ALL IMAGES COPYRIGHT LUMIERE PUBLISHING 2009.  ALL RIGHTS RESERVED.
GPA (where bitches rule...NOT)

I began posting on Renderotica in August of 2002, and somewhere along the way I found the link to the
GayPoserArt site.  When the website officially opened, I was very impressed.  It was about that time that a troll
began lurking at the other site, and I began to post here.  I was, and still am, very impressed by the dedication
the owners and moderators have in keeping the site friendly and open.


What other programs do you use to complement your Poser work?

I've continued to try and expand my knowledge of the program, but I prefer to render in Bryce, as I've been using
that program for several years and feel it renders better, and allows me to create whole environments for my
figures.  It's been rather fun to learn the more intricate workings of Poser.  I've made textures, created props,
hair, and morphs, and recently began playing with custom transmaps.  Needless to say, the David figure
presents unique challenges.  It's hard enough to pose a Poser figure realistically, but David's size, combined
with the limitations of the Michael 2 base require a lot more tweaking and quite a bit more postwork in
Photoshop.  Clothing is a whole other challenge in itself, and I'd like to expand my knowledge of other 3D
programs so I can make custom clothing.  I also use The Tailor to morph pre-made clothes, but results with
that are not consistent, so it's just a matter of taking a chance to see if the clothing mesh morphs well.  I'd like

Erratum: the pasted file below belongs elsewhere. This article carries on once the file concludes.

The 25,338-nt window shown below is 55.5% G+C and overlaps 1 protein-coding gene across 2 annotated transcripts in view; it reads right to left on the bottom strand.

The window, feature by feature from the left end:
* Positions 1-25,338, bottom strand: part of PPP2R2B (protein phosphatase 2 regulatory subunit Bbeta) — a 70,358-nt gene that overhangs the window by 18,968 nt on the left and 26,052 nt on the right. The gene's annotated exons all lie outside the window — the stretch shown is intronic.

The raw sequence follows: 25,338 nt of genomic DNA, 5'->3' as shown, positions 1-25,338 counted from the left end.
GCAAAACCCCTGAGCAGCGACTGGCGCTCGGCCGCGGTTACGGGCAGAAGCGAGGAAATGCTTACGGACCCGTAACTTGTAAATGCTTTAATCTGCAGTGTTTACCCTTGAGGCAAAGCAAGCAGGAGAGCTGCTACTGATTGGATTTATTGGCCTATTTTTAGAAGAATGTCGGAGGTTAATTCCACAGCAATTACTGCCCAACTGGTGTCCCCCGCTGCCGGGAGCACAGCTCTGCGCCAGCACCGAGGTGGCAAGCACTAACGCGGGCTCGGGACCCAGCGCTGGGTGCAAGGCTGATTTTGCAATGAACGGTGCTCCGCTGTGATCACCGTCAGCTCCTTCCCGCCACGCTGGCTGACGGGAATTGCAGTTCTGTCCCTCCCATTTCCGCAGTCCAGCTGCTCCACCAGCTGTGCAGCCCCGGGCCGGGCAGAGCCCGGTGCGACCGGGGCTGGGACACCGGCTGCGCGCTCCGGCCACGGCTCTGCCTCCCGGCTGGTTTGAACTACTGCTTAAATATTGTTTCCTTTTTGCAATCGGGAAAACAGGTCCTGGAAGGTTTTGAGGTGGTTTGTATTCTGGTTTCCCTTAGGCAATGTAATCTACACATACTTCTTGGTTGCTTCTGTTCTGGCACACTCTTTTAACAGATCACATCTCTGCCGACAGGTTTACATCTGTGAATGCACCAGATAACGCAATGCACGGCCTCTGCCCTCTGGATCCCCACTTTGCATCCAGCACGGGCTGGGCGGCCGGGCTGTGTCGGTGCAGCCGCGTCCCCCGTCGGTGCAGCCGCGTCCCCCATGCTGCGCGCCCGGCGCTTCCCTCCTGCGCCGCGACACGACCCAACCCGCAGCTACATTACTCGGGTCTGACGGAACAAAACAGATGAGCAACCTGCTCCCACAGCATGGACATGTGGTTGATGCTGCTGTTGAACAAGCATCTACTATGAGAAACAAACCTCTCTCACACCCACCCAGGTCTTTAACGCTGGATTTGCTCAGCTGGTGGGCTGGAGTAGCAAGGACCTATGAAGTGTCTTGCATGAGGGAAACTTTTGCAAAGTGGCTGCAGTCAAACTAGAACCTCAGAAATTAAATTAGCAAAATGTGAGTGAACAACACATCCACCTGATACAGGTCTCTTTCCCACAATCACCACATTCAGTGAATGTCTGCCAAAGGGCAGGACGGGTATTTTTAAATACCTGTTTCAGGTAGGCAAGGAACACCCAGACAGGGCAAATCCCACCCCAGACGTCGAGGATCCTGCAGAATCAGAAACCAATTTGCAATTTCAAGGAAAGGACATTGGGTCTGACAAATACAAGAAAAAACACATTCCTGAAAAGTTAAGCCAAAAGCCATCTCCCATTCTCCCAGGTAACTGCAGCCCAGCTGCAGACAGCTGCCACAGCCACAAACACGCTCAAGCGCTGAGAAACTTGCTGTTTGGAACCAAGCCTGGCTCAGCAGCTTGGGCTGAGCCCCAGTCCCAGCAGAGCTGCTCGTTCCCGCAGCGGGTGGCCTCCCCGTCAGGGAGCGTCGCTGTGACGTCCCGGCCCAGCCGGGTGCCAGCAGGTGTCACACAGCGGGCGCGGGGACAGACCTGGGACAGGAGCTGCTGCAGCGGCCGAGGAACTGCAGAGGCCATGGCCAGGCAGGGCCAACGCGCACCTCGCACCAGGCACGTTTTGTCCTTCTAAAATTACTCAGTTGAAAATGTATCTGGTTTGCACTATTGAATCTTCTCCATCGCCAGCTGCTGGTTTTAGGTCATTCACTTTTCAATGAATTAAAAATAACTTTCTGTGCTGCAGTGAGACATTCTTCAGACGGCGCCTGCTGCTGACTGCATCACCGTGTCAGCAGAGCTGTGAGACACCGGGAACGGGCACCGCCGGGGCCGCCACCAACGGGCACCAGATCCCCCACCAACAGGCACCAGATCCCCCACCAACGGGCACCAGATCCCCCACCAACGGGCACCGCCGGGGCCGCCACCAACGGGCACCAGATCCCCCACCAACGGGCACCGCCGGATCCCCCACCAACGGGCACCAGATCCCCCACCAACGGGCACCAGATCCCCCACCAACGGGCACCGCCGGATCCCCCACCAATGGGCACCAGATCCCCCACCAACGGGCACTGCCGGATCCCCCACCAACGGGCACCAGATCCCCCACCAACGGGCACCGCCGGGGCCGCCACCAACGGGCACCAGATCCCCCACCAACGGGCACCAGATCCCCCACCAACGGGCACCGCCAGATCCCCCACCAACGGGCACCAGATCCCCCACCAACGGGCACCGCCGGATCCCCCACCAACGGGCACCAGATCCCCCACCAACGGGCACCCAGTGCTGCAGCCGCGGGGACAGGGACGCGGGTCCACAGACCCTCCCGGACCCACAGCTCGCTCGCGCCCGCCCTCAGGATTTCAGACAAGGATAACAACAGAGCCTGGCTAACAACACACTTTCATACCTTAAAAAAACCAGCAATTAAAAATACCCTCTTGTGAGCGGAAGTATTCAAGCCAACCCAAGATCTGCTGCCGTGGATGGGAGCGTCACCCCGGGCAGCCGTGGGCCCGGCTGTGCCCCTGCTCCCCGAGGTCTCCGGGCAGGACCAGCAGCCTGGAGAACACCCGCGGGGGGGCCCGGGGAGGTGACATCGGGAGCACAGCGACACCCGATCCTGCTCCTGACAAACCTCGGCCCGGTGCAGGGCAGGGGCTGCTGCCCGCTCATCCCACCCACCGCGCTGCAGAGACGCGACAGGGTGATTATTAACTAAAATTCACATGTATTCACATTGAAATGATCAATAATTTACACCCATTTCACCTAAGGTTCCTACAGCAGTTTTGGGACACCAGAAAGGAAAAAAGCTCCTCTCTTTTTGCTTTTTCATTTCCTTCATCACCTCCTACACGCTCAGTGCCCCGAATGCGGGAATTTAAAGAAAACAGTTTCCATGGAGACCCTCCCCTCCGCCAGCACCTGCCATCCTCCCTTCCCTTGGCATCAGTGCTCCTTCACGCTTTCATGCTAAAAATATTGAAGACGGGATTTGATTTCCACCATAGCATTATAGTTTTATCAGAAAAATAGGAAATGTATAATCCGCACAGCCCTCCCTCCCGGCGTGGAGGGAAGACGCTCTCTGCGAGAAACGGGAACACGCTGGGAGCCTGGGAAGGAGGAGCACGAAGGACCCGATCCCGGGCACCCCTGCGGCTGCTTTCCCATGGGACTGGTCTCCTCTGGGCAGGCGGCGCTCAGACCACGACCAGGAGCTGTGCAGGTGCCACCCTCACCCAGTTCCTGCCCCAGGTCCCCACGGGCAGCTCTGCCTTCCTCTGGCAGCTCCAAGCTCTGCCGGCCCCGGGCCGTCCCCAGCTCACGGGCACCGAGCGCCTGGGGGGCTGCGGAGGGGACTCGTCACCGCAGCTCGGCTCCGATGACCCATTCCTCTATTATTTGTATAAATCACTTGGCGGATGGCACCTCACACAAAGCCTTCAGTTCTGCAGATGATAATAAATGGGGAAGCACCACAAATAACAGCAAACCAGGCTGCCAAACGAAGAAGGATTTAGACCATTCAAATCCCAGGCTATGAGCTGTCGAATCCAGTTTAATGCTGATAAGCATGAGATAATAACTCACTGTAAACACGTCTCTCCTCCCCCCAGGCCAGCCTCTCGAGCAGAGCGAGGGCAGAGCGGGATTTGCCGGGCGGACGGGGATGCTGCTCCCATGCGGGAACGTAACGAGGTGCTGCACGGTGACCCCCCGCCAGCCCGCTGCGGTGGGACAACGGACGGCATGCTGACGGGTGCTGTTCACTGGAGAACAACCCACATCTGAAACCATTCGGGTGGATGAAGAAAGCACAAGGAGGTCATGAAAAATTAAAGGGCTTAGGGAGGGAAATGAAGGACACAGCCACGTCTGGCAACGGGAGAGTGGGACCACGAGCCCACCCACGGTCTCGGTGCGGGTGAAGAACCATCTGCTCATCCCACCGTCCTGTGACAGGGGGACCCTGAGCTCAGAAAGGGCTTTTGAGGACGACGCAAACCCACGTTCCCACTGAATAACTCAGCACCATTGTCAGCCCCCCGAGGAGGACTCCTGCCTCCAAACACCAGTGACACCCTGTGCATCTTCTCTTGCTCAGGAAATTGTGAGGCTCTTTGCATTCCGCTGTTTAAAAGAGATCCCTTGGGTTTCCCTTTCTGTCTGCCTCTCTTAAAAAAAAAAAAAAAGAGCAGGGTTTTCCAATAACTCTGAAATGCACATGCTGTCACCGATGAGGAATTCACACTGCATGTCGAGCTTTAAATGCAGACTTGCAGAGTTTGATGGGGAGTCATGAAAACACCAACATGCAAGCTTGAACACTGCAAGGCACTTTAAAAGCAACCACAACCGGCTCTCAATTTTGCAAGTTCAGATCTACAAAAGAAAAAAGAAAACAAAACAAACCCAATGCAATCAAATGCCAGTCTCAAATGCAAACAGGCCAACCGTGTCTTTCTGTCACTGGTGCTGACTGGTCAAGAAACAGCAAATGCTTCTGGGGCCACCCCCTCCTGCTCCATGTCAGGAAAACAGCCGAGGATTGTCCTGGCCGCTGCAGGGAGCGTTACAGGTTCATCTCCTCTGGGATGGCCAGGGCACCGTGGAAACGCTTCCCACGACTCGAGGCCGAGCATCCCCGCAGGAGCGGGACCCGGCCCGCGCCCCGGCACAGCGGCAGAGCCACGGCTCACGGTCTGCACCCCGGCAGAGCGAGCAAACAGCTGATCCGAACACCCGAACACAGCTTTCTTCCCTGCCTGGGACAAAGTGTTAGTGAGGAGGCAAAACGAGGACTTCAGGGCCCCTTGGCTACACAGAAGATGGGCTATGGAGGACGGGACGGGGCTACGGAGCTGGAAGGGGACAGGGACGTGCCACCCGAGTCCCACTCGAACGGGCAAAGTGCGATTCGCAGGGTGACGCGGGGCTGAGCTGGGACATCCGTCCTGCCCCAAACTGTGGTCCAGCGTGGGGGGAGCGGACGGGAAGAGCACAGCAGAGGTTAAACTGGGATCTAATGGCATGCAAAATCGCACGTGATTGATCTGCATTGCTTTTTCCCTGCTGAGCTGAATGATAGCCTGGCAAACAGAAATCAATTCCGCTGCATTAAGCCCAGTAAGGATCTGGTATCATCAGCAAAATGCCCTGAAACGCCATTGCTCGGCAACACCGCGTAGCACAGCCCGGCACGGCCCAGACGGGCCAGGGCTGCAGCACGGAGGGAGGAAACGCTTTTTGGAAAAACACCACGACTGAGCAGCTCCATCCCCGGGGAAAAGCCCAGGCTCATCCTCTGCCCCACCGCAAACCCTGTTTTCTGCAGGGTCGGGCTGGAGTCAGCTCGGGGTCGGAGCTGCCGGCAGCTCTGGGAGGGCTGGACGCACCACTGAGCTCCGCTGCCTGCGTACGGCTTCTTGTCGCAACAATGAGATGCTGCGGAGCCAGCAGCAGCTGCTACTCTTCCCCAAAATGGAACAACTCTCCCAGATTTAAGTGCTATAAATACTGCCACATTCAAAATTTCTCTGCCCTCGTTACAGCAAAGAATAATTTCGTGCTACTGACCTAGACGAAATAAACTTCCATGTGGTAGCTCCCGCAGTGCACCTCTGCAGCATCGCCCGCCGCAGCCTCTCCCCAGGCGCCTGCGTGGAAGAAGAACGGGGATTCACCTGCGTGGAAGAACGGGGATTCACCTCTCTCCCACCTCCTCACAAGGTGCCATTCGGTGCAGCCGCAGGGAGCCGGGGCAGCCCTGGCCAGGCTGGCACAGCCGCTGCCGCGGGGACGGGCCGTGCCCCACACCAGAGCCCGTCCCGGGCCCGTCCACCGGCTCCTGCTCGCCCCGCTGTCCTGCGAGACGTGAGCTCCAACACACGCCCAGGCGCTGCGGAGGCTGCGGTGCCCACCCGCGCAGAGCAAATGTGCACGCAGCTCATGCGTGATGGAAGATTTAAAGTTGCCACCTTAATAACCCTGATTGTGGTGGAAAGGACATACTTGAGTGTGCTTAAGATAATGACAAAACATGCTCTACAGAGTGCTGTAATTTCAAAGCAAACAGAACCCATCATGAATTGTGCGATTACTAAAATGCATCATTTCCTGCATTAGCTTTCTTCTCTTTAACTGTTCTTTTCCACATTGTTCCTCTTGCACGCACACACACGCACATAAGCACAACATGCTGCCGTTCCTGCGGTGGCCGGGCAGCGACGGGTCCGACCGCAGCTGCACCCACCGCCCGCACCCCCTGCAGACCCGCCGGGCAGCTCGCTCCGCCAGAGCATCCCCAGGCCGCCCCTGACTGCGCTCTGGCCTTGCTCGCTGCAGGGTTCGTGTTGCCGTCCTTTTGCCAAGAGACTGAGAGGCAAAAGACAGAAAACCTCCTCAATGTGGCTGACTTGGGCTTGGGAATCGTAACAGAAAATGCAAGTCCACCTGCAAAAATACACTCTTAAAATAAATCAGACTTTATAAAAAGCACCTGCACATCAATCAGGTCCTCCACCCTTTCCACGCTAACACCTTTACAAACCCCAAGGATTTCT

to learn even more about the magnets and joint parameters to see if I can make things look even more
realistic, but again, I think my knowledge of anatomy helps tremendously with the final effects I can get in
postwork.


What do you strive for in your work artistically when you work with David?

I try and strive for a fair amount of realism, and that's even more of a challenge because David is so idealized,
but then that was my aim in designing him.  I wanted to bridge that gap between someone who could not
possibly be real, someone so huge and handsome, and someone who actually "is" real.  I think that's sort of
his appeal.  I'd like to think that there is a certain amount of "suspension of belief" that occurs when people see
him, as though you've actually encountered him in the flesh and just cannot believe that all the qualities of
manly strength and beauty have been heaped in such abundance into one person.  I also strive for a high
amount of realism in my environments, and a lot of my favorite artists have exemplified this quality in their work
too.  I love Norman Rockwell's characters and settings.  They look so real and familiar, especially to Americans,
and I really love the way each of his paintings tells a whole story.  I love Frank Frazetta's dramatic use of color
and human anatomy.  I like Albert Biierstadt's precision in capturing the drama, scope, and beauty of
landscapes like Yosemite and the Rocky Mountains.  And I like Maxfield Parrish's use of intense color and light,
and the way he makes almost outlandish colors seem perfectly natural and almost familiar.  Anything where
the impossible seems real appeals to me, and that's what's so great about 3D art.  In the hands of someone
skilled, it makes your eyes say "Yes, that's real" and your brain say "No, it can't be."

(continued)